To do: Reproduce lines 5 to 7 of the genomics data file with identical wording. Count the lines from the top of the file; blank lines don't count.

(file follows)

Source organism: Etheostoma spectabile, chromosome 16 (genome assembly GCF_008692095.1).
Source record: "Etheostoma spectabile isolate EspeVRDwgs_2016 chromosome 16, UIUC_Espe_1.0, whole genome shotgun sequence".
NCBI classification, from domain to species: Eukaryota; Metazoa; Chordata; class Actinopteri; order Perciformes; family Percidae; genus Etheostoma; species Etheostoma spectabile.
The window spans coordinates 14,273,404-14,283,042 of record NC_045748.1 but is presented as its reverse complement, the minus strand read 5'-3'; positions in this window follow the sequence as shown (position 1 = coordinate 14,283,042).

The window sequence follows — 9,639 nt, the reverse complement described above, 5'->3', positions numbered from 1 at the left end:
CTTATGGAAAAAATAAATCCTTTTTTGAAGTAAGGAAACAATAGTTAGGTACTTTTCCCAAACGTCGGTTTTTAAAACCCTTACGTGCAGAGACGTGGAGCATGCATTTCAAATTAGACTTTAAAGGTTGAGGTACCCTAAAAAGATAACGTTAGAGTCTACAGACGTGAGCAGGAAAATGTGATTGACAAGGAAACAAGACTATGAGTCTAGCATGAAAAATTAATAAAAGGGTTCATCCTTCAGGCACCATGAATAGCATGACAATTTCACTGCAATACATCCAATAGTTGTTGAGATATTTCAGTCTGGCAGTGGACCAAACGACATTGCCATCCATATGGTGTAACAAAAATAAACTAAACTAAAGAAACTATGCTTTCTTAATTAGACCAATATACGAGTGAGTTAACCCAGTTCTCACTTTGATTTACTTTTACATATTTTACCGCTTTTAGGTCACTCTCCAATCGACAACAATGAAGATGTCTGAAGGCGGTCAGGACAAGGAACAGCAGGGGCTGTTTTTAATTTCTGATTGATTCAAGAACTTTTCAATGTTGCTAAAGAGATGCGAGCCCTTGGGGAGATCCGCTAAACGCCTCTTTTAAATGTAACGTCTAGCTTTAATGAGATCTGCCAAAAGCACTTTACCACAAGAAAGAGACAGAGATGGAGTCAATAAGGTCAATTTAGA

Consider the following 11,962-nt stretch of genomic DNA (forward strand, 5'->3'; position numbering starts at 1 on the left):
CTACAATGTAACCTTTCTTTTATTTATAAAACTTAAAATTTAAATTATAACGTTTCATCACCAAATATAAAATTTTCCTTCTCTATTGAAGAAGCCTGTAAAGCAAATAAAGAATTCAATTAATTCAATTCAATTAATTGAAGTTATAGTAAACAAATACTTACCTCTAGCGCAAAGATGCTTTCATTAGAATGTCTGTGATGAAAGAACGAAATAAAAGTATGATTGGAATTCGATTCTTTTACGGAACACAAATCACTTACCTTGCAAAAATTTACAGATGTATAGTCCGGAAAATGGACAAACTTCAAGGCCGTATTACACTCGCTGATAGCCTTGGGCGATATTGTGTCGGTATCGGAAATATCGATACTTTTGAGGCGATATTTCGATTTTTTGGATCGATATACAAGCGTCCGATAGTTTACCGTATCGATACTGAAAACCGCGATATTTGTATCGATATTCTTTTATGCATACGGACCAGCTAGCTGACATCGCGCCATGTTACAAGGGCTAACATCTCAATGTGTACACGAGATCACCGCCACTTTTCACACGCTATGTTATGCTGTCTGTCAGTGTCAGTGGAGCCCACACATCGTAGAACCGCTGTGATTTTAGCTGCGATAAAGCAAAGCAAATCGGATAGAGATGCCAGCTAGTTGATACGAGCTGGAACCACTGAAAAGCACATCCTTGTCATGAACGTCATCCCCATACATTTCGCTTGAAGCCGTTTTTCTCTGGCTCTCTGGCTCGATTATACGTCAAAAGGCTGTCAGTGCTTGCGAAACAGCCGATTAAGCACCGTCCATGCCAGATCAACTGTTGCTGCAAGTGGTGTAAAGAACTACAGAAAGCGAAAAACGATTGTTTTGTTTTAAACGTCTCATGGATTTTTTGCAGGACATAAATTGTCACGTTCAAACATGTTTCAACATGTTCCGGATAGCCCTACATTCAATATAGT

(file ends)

The window sequence follows — 9,639 nt, the reverse complement described above, 5'->3', positions numbered from 1 at the left end:
CTTATGGAAAAAATAAATCCTTTTTTGAAGTAAGGAAACAATAGTTAGGTACTTTTCCCAAACGTCGGTTTTTAAAACCCTTACGTGCAGAGACGTGGAGCATGCATTTCAAATTAGACTTTAAAGGTTGAGGTACCCTAAAAAGATAACGTTAGAGTCTACAGACGTGAGCAGGAAAATGTGATTGACAAGGAAACAAGACTATGAGTCTAGCATGAAAAATTAATAAAAGGGTTCATCCTTCAGGCACCATGAATAGCATGACAATTTCACTGCAATACATCCAATAGTTGTTGAGATATTTCAGTCTGGCAGTGGACCAAACGACATTGCCATCCATATGGTGTAACAAAAATAAACTAAACTAAAGAAACTATGCTTTCTTAATTAGACCAATATACGAGTGAGTTAACCCAGTTCTCACTTTGATTTACTTTTACATATTTTACCGCTTTTAGGTCACTCTCCAATCGACAACAATGAAGATGTCTGAAGGCGGTCAGGACAAGGAACAGCAGGGGCTGTTTTTAATTTCTGATTGATTCAAGAACTTTTCAATGTTGCTAAAGAGATGCGAGCCCTTGGGGAGATCCGCTAAACGCCTCTTTTAAATGTAACGTCTAGCTTTAATGAGATCTGCCAAAAGCACTTTACCACAAGAAAGAGACAGAGATGGAGTCAATAAGGTCAATTTAGA

Consider the following 11,962-nt stretch of genomic DNA (forward strand, 5'->3'; position numbering starts at 1 on the left):